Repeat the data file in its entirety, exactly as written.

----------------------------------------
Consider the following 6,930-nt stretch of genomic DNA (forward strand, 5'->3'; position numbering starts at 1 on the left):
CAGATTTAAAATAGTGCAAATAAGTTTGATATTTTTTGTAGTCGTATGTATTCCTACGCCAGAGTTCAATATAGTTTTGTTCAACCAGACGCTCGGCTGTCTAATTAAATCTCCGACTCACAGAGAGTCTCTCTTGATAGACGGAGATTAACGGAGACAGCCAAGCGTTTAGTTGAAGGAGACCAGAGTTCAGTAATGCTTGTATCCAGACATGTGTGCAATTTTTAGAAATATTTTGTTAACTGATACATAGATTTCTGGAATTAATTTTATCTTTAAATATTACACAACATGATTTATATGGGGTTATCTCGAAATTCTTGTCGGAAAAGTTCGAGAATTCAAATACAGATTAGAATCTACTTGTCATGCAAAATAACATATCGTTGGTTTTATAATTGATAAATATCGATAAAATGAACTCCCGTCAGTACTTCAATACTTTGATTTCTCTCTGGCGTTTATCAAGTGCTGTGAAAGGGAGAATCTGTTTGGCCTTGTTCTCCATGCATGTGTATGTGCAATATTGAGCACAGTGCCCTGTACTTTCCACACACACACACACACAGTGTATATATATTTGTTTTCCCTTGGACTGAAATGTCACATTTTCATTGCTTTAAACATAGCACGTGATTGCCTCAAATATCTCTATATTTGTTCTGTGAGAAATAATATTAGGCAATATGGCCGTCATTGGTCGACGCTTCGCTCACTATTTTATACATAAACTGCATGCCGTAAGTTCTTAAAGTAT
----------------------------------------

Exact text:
Consider the following 6,930-nt stretch of genomic DNA (forward strand, 5'->3'; position numbering starts at 1 on the left):
CAGATTTAAAATAGTGCAAATAAGTTTGATATTTTTTGTAGTCGTATGTATTCCTACGCCAGAGTTCAATATAGTTTTGTTCAACCAGACGCTCGGCTGTCTAATTAAATCTCCGACTCACAGAGAGTCTCTCTTGATAGACGGAGATTAACGGAGACAGCCAAGCGTTTAGTTGAAGGAGACCAGAGTTCAGTAATGCTTGTATCCAGACATGTGTGCAATTTTTAGAAATATTTTGTTAACTGATACATAGATTTCTGGAATTAATTTTATCTTTAAATATTACACAACATGATTTATATGGGGTTATCTCGAAATTCTTGTCGGAAAAGTTCGAGAATTCAAATACAGATTAGAATCTACTTGTCATGCAAAATAACATATCGTTGGTTTTATAATTGATAAATATCGATAAAATGAACTCCCGTCAGTACTTCAATACTTTGATTTCTCTCTGGCGTTTATCAAGTGCTGTGAAAGGGAGAATCTGTTTGGCCTTGTTCTCCATGCATGTGTATGTGCAATATTGAGCACAGTGCCCTGTACTTTCCACACACACACACACACAGTGTATATATATTTGTTTTCCCTTGGACTGAAATGTCACATTTTCATTGCTTTAAACATAGCACGTGATTGCCTCAAATATCTCTATATTTGTTCTGTGAGAAATAATATTAGGCAATATGGCCGTCATTGGTCGACGCTTCGCTCACTATTTTATACATAAACTGCATGCCGTAAGTTCTTAAAGTAT